Carol Leija

Be that constant

As an oncology nurse navigator, Carol talks about how important it is to build trust with your patients and to give them and yourself lots of grace as you navigate new situations together.

portrait of Carol Leija, nurse at UC Davis Health


I really do try to reflect. I very much believe in reflective nursing, and I try to look at every situation and say, "What did that teach me? How did I become..." I can say one story that I often think about because it was distressing for me initially, was a patient that came in, and she had newly-diagnosed CNS lymphoma. So, central nervous system lymphoma, so she had to be on the regimen called MTR.

And MTR is a pretty quick... Lot of things going on every two weeks. Initially, every week, you have something to take from that regimen, the rituximab. And then, every two weeks, you're in the hospital getting methotrexate. And then, you also have this drug you take every other cycle, temodar. So, it's a complex... For the nurse to sit there with the patient, look at the calendar, and you're writing, okay, this is what it's going to look like.

We're just going to go two weeks at a time because things could change. Two weeks at a time, this day, this day, this day. This day, you're going to go here. This day, over here. This day, you need the CT. [inaudible 00:01:10] I mean, all of these things. And this one family was really having a hard time with it. They weren't elderly. They were actually, I think, probably in their mid fifties, working still. And "How does this fit into our lifestyle? What about my journaling club and my book club that I go to? What about this? What about when I'm doing this, and how am I supposed to fit this into my life right now?" And I remember her husband being very angry and just upset about everything from like, "Why does this have to happen on this day?"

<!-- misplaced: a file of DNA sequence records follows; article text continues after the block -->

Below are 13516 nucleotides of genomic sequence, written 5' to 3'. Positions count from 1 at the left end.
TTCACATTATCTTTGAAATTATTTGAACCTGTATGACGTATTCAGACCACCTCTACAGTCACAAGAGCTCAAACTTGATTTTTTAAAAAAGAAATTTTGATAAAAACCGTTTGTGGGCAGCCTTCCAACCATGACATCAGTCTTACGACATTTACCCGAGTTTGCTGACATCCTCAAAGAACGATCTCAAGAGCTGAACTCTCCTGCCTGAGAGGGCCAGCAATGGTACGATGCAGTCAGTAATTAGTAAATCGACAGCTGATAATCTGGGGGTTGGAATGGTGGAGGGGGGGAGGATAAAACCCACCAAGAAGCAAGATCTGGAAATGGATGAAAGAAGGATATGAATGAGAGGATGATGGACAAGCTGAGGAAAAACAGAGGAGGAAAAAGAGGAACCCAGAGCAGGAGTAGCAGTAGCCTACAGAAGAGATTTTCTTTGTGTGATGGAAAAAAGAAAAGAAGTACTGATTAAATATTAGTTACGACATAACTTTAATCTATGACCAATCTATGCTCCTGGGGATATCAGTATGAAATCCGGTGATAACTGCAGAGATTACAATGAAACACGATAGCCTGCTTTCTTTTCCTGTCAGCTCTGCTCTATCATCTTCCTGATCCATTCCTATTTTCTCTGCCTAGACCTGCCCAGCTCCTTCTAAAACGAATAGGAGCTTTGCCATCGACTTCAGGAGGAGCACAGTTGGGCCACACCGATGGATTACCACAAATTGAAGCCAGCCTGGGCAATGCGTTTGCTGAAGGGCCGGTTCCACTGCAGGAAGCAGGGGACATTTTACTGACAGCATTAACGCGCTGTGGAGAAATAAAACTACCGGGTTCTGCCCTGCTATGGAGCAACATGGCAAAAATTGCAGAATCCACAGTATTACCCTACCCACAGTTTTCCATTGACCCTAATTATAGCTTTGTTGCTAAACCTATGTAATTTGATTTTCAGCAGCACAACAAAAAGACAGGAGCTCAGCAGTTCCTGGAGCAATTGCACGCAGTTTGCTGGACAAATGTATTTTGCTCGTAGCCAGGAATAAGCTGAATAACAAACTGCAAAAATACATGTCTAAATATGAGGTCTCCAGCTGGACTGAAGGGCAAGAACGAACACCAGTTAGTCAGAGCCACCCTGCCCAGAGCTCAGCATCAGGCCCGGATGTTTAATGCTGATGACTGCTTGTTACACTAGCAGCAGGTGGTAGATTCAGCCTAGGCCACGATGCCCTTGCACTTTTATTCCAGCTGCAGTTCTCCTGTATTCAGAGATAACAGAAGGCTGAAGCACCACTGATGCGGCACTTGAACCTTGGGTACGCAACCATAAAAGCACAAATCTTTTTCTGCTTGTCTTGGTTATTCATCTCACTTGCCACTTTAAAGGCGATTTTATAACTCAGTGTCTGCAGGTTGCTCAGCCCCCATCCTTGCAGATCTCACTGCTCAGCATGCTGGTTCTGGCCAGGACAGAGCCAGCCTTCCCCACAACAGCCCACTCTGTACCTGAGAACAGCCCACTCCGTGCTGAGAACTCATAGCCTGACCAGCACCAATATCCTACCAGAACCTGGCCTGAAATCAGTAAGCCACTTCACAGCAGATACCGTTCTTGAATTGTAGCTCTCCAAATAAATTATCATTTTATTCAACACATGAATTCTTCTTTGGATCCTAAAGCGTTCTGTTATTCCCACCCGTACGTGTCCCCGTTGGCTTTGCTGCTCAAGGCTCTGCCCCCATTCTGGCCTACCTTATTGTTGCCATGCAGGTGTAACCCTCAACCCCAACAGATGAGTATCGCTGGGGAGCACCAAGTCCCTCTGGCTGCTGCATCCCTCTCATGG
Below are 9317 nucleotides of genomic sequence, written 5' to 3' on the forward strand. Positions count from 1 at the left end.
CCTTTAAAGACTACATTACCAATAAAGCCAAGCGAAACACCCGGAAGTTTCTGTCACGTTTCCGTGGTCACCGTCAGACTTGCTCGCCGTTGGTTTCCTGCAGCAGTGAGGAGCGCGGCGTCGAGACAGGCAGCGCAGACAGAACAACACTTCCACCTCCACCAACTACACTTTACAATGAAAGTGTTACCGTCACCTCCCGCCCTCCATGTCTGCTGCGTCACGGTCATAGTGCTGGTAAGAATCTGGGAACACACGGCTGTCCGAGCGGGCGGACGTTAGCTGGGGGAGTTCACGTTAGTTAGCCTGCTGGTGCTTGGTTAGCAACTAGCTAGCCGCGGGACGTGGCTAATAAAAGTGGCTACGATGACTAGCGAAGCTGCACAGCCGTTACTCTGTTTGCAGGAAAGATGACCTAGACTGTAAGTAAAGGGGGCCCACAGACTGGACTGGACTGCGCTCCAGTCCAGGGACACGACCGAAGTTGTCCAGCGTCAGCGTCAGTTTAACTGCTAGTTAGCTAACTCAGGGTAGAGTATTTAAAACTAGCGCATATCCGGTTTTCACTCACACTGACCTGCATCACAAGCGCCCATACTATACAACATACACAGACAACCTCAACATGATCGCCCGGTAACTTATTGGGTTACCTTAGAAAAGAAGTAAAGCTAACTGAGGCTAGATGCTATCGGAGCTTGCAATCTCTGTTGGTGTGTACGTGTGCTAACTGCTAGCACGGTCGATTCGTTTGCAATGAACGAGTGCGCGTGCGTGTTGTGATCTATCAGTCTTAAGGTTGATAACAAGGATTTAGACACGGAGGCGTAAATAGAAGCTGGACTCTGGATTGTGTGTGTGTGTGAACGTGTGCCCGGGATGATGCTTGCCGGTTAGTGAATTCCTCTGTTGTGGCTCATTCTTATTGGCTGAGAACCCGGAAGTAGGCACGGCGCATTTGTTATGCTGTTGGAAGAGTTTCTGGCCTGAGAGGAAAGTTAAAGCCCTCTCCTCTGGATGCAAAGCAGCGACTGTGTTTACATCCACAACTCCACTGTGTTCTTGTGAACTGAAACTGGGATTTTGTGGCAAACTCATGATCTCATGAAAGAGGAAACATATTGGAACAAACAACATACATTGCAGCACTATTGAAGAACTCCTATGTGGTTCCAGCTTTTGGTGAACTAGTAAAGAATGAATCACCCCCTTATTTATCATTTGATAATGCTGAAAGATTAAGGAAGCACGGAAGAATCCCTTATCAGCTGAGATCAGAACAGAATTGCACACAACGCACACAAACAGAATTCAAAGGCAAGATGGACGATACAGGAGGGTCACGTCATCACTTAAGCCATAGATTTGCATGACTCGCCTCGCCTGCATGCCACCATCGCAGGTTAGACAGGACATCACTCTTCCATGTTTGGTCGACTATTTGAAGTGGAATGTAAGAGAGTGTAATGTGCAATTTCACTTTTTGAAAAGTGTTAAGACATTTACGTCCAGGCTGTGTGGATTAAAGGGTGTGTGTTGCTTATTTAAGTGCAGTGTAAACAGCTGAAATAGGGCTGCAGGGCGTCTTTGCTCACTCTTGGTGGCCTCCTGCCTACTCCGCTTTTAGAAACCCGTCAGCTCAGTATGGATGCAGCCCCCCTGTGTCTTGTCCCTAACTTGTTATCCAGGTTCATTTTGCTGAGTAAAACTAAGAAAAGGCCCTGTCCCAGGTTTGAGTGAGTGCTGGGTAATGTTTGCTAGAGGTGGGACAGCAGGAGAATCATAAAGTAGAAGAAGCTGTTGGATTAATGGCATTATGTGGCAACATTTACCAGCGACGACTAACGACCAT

And his tone. And I remember standing there and walking away from that situation and being polite, "Well, this is because of this, and we'll talk again." But I remember that walk to the cancer center and almost crying because of his tone and his anger. And I didn't know how to help him, but it was distressing to me to, out of coming from out of an emotionally, in my personal life, an emotionally abusive relationship. And I was trying to separate those two. And why was he so angry? And it bothered me for so long. They came in every two weeks, and I would seem them rounding. He told me, "You know, I was so afraid. I was so afraid for my wife. I needed to know. And I know you didn't have all the answers. The doctor didn't have all the answers, but I needed to know. But you stood there and you were a constant."

And they developed trust in us as providers. About a year later, I was walking over here, and I saw them. And they waved me down. And they're like, "Carol, Carol." And she waived the folder that I had given her when she left. And it had duct tape, silver duct tape, around the paper folder. And she goes, "I want to tell you, I have kept this close to me. Every single thing that you told us, we kept in here, and this folder has meant so much. And we have made it through this journey, all of us together." And it was a great moment because I remember our interactions, at first, and how fearful they were.

It shaped my experience because it reminded me in a very strong way that when people come to you either stoic or angry or all the reinforcement we do with patients that ask repeated questions, it's because they're afraid. They are so afraid, and you really never know what's going on in somebody's mind. And so refrain from making those judgments, and just be there for them, and be that constant. And eventually, they will, hopefully, learn to trust you.